The Gospel for this day commences with relating that Jesus entered into a ship, and passed over the lake, and came into His own city, Capernaum, the place where He had taken up His abode at that time as His home. On this occasion the event took place which is related in the text. Behold, they brought to Him a man sick of the palsy, lying on a bed. St. Mark records that many were gathered together, insomuch that there was no room to receive them, no, not so much as about the door; and He preached the word unto them. And that when the men who carried the paralytic could not come nigh unto Jesus for the press, they uncovered the roof where He was; and when they had broken it up, or had forced out from the wall some of the fastenings of the awning which covered the court, they let down the bed wherein the sick of the palsy lay. The palsy is a disorder which generally affects both the mind and the body of the afflicted patient; and deprives the parts of the body, that are affected by it, of feeling and motion. As this poor man was carried by four persons upon a couch, it seems as if he was affected by the disorder in its worst state ; that it was what is termed a complete or general palsy, which reaches to every part except the head. In this deplorable condition, in which there was no hope of cure by any human means, his friends brought him to Christ. At this time it is said by St. Luke, that there were Pharisees and doctors of the law sitting by, which were come out of every town of Galilee, and Judea, and Jerusalem.62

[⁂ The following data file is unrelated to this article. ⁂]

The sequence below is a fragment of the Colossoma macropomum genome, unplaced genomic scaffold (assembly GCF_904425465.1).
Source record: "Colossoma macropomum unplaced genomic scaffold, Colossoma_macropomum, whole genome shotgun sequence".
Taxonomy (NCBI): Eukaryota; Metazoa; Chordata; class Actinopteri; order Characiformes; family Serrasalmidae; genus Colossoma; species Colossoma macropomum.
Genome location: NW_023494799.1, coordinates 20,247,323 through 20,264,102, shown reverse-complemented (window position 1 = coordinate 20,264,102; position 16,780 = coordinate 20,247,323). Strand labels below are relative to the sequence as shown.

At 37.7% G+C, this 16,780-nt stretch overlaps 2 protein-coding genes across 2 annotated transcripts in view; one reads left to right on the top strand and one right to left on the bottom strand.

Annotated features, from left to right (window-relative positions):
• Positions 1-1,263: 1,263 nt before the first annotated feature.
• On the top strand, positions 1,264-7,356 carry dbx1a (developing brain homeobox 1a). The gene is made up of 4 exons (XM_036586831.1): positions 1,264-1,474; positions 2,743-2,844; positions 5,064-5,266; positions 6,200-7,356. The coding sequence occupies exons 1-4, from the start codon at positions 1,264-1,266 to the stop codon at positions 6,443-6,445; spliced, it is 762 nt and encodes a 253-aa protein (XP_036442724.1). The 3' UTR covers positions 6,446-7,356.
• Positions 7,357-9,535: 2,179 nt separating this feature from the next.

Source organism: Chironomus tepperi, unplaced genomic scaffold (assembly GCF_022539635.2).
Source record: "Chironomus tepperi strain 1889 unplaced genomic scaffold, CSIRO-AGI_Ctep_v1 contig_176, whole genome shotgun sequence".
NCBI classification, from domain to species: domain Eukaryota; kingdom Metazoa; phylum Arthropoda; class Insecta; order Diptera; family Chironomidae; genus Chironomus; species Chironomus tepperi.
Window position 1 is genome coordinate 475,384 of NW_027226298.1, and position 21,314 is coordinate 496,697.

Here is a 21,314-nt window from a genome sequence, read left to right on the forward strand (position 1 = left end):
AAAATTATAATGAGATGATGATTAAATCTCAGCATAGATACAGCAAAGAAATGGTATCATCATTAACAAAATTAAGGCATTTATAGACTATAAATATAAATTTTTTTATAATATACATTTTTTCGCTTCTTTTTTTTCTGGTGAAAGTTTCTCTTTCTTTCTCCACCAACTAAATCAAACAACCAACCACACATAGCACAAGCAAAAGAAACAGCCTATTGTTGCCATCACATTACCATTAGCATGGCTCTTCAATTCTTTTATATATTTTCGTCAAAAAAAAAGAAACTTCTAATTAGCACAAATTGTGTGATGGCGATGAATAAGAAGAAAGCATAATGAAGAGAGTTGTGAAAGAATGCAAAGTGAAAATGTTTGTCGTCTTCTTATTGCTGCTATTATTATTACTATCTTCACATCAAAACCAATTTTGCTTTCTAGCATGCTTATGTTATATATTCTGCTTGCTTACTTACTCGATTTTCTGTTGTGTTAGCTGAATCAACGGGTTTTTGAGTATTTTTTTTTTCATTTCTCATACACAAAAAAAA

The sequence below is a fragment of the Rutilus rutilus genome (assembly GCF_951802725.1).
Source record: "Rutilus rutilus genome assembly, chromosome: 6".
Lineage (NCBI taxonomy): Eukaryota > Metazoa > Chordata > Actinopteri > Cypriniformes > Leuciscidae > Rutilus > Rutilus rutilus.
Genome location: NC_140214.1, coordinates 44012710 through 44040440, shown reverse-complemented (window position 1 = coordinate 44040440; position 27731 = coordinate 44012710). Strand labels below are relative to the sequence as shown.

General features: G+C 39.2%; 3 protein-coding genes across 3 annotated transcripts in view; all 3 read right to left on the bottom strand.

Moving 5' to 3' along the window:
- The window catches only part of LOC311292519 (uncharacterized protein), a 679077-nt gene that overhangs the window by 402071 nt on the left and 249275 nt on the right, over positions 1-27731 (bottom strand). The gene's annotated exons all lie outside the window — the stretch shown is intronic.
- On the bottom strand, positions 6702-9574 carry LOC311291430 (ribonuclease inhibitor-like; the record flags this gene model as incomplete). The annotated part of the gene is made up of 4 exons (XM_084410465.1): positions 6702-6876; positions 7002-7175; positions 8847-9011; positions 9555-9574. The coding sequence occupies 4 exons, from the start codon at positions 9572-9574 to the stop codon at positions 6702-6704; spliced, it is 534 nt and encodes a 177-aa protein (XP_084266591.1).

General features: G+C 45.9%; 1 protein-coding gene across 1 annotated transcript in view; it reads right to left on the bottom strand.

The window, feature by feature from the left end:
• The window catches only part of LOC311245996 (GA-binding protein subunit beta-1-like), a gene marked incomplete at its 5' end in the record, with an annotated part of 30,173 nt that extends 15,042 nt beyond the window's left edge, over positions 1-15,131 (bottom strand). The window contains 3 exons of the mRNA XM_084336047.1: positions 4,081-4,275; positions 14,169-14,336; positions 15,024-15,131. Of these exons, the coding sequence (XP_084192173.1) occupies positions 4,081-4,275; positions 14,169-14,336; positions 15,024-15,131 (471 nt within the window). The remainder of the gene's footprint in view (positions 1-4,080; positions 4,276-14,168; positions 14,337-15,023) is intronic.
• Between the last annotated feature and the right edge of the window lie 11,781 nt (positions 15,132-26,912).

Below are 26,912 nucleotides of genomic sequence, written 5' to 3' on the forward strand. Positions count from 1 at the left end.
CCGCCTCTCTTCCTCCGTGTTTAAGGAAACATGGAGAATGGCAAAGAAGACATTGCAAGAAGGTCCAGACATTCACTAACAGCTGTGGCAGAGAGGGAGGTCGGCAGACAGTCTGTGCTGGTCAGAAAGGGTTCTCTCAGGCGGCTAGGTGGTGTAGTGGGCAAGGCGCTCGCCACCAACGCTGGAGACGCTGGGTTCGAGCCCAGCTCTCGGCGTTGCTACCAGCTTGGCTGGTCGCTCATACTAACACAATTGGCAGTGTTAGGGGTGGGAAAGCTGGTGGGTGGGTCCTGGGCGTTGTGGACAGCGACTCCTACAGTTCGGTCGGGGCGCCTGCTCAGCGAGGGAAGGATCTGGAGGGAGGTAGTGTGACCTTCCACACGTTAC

10 Matthew viii. 32, 34.

The eastern houses usually have a large area or court in the centre. In a place of this kind, the people appear to have been assembled to hear our Saviour's instructions. There are also stairs from the outside leading up to the roof, which is generally flat, and surrounded with a parapet wall. And over the court there is frequently a covering or awning, to protect it from the rays of the sun. The people who carried this poor man, took him up to the top of the house, and forced out of the wall the fastenings of the covering, to enable them to let down into the court the bed which contained the sick patient; being satisfied that if they could but place him in a situation where his miserable condition would be presented to our Saviour's observation, his disease would soon be removed. The manner in which they acted, showed their belief in the mighty power of the Lord Jesus. The report of His miracles which He did on them that were diseased,63 had reached their ears; and they believed that what He had done for others, He was able to do for this man also.

61 Mark ii. 2, 4.

62 Luke v. 17.

The case of the poor paralytic may represent to us that of the sin-sick soul. The manner in which sin affects mankind, may be compared to the effect which is produced by the disease of the palsy upon the human frame. It paralyses the whole man. All the faculties of the mind, and all the powers of the body, are affected by it. In consequence of sin, the feet cannot walk in the ways of God: the hands cannot act in His

63 John vi. 2.